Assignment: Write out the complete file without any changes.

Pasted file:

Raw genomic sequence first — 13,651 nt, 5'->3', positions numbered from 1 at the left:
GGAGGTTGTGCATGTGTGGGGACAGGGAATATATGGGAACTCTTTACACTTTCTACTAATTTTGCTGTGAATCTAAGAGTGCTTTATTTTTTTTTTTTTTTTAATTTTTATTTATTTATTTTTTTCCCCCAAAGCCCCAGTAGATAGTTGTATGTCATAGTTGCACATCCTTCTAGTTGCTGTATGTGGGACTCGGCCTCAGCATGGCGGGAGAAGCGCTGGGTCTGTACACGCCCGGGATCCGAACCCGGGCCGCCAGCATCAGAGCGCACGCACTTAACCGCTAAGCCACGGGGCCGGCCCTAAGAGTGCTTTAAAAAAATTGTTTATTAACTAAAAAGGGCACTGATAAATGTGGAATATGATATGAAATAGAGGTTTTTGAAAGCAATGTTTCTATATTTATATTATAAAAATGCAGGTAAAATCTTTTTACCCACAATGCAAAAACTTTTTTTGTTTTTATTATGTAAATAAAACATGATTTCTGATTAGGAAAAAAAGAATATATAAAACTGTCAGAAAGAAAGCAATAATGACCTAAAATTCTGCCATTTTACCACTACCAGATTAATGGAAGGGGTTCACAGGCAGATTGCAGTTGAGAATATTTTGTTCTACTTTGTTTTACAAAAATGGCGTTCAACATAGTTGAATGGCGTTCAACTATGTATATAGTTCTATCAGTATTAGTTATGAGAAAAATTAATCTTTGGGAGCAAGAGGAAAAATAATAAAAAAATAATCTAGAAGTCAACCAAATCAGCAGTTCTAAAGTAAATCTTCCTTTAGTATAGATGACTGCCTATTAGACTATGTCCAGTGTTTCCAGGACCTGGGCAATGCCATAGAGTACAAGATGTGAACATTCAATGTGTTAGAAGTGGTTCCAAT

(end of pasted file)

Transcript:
Raw genomic sequence first — 13,651 nt, 5'->3', positions numbered from 1 at the left:
GGAGGTTGTGCATGTGTGGGGACAGGGAATATATGGGAACTCTTTACACTTTCTACTAATTTTGCTGTGAATCTAAGAGTGCTTTATTTTTTTTTTTTTTTTAATTTTTATTTATTTATTTTTTTCCCCCAAAGCCCCAGTAGATAGTTGTATGTCATAGTTGCACATCCTTCTAGTTGCTGTATGTGGGACTCGGCCTCAGCATGGCGGGAGAAGCGCTGGGTCTGTACACGCCCGGGATCCGAACCCGGGCCGCCAGCATCAGAGCGCACGCACTTAACCGCTAAGCCACGGGGCCGGCCCTAAGAGTGCTTTAAAAAAATTGTTTATTAACTAAAAAGGGCACTGATAAATGTGGAATATGATATGAAATAGAGGTTTTTGAAAGCAATGTTTCTATATTTATATTATAAAAATGCAGGTAAAATCTTTTTACCCACAATGCAAAAACTTTTTTTGTTTTTATTATGTAAATAAAACATGATTTCTGATTAGGAAAAAAAGAATATATAAAACTGTCAGAAAGAAAGCAATAATGACCTAAAATTCTGCCATTTTACCACTACCAGATTAATGGAAGGGGTTCACAGGCAGATTGCAGTTGAGAATATTTTGTTCTACTTTGTTTTACAAAAATGGCGTTCAACATAGTTGAATGGCGTTCAACTATGTATATAGTTCTATCAGTATTAGTTATGAGAAAAATTAATCTTTGGGAGCAAGAGGAAAAATAATAAAAAAATAATCTAGAAGTCAACCAAATCAGCAGTTCTAAAGTAAATCTTCCTTTAGTATAGATGACTGCCTATTAGACTATGTCCAGTGTTTCCAGGACCTGGGCAATGCCATAGAGTACAAGATGTGAACATTCAATGTGTTAGAAGTGGTTCCAAT